Exclusive: Whataburger explores options including a stake sale - sources

(Reuters) - Privately held U.S. fast-food chain Whataburger is exploring options that could include selling a minority stake to a financial investor or private equity firm, people familiar with the matter said on Monday.

With the majority of its locations in Texas, Whataburger lacks the broader, national recognition of chains such as Shake Shack Inc and In-N-Out Burger, but it is larger than both, according to rankings published by trade magazine QSR. It could fetch a valuation of more than $6 billion, according to one of the sources.

San Antonio, Texas-based Whataburger has hired investment bank Morgan Stanley to manage the process, the sources said, requesting anonymity because the details are confidential.

The sources asked for anonymity and cautioned that there is no certainty a deal will happen.

“Our company is growing and is always attractive to investors, we constantly get inquiries,” Whataburger said in a statement. “We have always evaluated the opportunities that can accelerate growth and maintain the success of our brand, and we will continue to do so in the future.”

Morgan Stanley did not immediately provide comment.

A stake sale could help Whataburger’s founding family take some cash out of the business without surrendering control. An influx of new money could also potentially help the classic-style chain invest more in preparation technology and delivery as fast-food chains try to make themselves more attuned to their customers with speed and ease.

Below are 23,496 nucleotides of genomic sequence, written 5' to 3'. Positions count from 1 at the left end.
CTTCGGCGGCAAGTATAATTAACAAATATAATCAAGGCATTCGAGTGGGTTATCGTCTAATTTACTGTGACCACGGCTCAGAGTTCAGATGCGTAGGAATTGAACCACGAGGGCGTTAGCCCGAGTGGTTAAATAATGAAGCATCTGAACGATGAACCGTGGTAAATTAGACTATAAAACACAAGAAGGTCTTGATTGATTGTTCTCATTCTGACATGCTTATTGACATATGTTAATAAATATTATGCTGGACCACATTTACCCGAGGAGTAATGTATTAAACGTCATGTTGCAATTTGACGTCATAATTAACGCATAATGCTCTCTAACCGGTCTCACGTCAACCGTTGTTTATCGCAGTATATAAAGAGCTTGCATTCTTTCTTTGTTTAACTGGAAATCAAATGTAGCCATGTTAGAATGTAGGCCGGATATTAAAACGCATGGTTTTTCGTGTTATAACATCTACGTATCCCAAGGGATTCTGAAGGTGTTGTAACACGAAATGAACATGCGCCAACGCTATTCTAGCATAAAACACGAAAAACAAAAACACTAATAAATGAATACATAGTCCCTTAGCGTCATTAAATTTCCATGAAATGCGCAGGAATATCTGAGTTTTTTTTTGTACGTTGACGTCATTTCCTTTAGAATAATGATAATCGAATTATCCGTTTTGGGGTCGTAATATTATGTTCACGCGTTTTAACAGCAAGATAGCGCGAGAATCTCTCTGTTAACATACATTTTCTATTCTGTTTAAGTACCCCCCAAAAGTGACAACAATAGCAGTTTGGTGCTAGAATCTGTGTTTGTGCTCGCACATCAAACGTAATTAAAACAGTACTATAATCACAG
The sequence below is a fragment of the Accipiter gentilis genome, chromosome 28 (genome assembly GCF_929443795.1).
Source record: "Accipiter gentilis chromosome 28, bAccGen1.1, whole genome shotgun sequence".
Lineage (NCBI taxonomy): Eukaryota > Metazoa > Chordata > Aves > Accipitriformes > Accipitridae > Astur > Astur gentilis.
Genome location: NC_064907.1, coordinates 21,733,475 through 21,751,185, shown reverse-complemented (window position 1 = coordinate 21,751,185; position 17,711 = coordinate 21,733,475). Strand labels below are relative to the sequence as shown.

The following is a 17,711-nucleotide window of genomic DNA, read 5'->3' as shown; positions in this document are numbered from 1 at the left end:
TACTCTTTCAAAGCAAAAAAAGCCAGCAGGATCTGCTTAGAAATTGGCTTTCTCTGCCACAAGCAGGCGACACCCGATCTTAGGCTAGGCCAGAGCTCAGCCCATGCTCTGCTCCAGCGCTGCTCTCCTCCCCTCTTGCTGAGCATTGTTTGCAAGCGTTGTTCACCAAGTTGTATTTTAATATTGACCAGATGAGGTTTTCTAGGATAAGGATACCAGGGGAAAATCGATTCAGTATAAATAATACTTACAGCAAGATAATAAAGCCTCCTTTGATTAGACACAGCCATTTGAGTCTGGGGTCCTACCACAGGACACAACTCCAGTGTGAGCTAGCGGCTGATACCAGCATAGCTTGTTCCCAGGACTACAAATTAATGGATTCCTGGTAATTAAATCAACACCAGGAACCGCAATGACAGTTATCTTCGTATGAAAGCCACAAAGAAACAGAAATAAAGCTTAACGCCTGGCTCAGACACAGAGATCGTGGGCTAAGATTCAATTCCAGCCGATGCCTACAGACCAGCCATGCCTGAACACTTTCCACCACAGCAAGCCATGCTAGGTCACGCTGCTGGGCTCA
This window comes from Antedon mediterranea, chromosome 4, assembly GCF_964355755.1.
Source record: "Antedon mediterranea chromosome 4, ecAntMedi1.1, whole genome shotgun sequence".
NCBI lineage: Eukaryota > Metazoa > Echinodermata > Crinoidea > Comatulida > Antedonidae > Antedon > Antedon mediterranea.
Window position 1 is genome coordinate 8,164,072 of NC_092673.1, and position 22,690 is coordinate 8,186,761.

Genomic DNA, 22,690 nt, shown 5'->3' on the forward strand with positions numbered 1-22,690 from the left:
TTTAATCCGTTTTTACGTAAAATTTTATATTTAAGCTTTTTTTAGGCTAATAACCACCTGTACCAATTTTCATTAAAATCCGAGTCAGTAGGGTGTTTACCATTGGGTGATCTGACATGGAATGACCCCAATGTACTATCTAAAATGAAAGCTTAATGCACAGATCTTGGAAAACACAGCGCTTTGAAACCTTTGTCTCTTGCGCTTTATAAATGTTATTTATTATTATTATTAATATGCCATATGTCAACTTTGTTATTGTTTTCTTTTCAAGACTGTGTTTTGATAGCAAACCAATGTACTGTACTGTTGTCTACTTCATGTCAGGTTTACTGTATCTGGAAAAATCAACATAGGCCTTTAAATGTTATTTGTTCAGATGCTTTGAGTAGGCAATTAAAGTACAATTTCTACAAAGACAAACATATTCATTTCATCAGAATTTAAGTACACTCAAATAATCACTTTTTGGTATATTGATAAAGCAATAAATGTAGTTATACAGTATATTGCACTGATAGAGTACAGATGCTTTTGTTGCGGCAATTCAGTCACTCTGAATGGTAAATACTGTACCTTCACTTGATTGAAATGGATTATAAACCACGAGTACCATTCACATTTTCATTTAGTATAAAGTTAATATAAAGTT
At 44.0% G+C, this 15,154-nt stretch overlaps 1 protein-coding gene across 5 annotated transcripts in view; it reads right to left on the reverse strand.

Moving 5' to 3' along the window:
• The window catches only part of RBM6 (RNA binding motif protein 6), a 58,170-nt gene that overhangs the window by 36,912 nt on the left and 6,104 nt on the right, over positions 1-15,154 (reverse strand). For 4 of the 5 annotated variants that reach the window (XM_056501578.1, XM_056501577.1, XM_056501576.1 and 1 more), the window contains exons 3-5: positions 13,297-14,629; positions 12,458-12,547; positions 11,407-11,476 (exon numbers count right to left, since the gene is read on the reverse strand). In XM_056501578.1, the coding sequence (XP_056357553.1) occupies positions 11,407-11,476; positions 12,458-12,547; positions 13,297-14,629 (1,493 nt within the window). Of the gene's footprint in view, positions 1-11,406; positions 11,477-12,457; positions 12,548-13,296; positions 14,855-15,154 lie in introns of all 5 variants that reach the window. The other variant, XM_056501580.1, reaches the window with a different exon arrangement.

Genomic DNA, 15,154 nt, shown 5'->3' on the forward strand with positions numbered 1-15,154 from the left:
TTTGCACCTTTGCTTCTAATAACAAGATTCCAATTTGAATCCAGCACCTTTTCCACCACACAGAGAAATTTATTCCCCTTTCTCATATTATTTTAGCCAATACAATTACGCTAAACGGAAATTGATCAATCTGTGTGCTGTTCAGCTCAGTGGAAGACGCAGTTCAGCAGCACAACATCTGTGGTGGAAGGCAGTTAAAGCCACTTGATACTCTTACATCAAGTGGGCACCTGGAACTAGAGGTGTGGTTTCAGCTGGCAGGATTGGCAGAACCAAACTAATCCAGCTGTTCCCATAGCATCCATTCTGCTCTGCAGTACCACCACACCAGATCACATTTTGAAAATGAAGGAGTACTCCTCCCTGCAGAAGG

Whataburger was founded by Harmon Dobson in 1950 and is known for its distinctive five-inch burger buns. The company has said that it has more than more than 820 locations with sales totaling more than $2 billion.

Overall, Whataburger is the seventh biggest U.S. burger chain based on 2017 sales, after the likes of McDonald’s, Burger King and Wendy’s, according to QSR.

A deal for a stake in Whataburger would come amid a surge of strategic activity in the restaurant sector, as conventional fast-food companies hit their limit on organic growth and private equity looks to deploy capital into the space.

Last month McDonald’s made its first acquisitions in two decades, announcing in quick succession the purchase of a personalized data start-up and a minority stake in a mobile app vendor.

(The story in sixth paragraph, corrects to say Morgan Stanley did not immediately provide a comment, not that it declined to comment.)

Reporting by Joshua Franklin in New York; Additional reporting by Harry Brumpton; Editing by Leslie Adler